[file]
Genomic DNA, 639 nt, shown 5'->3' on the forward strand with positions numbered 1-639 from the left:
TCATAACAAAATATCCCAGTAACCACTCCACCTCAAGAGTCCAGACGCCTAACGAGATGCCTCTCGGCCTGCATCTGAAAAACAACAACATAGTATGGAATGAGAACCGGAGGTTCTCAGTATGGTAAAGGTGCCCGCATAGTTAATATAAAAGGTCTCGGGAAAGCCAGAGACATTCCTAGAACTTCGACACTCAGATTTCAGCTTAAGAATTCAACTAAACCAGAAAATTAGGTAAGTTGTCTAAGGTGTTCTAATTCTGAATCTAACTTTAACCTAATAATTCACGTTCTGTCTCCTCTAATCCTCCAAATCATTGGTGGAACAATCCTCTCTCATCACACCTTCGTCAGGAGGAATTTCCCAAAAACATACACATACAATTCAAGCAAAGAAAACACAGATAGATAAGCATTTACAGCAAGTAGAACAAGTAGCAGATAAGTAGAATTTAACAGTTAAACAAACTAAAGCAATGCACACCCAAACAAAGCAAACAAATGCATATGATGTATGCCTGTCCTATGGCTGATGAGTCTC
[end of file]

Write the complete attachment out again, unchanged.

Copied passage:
Genomic DNA, 639 nt, shown 5'->3' on the forward strand with positions numbered 1-639 from the left:
TCATAACAAAATATCCCAGTAACCACTCCACCTCAAGAGTCCAGACGCCTAACGAGATGCCTCTCGGCCTGCATCTGAAAAACAACAACATAGTATGGAATGAGAACCGGAGGTTCTCAGTATGGTAAAGGTGCCCGCATAGTTAATATAAAAGGTCTCGGGAAAGCCAGAGACATTCCTAGAACTTCGACACTCAGATTTCAGCTTAAGAATTCAACTAAACCAGAAAATTAGGTAAGTTGTCTAAGGTGTTCTAATTCTGAATCTAACTTTAACCTAATAATTCACGTTCTGTCTCCTCTAATCCTCCAAATCATTGGTGGAACAATCCTCTCTCATCACACCTTCGTCAGGAGGAATTTCCCAAAAACATACACATACAATTCAAGCAAAGAAAACACAGATAGATAAGCATTTACAGCAAGTAGAACAAGTAGCAGATAAGTAGAATTTAACAGTTAAACAAACTAAAGCAATGCACACCCAAACAAAGCAAACAAATGCATATGATGTATGCCTGTCCTATGGCTGATGAGTCTC